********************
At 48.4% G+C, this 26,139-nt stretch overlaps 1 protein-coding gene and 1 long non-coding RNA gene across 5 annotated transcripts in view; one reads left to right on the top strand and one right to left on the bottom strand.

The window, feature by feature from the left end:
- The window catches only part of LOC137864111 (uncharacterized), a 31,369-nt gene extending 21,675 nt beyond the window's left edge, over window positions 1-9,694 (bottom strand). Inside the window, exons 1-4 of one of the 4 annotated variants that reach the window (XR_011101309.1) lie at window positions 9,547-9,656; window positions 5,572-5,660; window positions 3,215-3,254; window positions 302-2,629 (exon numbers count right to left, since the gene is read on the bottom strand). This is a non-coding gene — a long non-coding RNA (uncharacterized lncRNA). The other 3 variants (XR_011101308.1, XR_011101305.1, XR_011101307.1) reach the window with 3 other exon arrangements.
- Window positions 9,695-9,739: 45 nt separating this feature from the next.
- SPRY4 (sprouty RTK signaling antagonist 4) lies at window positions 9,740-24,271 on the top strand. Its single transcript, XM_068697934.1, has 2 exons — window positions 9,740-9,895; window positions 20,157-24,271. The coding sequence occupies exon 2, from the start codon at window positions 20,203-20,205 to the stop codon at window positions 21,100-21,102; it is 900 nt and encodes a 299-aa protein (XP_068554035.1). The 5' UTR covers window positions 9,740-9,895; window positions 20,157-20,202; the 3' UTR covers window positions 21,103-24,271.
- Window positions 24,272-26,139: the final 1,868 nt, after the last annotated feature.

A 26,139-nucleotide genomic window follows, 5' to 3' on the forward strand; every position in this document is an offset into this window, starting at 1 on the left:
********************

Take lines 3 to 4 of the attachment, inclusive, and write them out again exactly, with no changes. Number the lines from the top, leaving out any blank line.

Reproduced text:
- The window catches only part of LOC137864111 (uncharacterized), a 31,369-nt gene extending 21,675 nt beyond the window's left edge, over window positions 1-9,694 (bottom strand). Inside the window, exons 1-4 of one of the 4 annotated variants that reach the window (XR_011101309.1) lie at window positions 9,547-9,656; window positions 5,572-5,660; window positions 3,215-3,254; window positions 302-2,629 (exon numbers count right to left, since the gene is read on the bottom strand). This is a non-coding gene — a long non-coding RNA (uncharacterized lncRNA). The other 3 variants (XR_011101308.1, XR_011101305.1, XR_011101307.1) reach the window with 3 other exon arrangements.
- Window positions 9,695-9,739: 45 nt separating this feature from the next.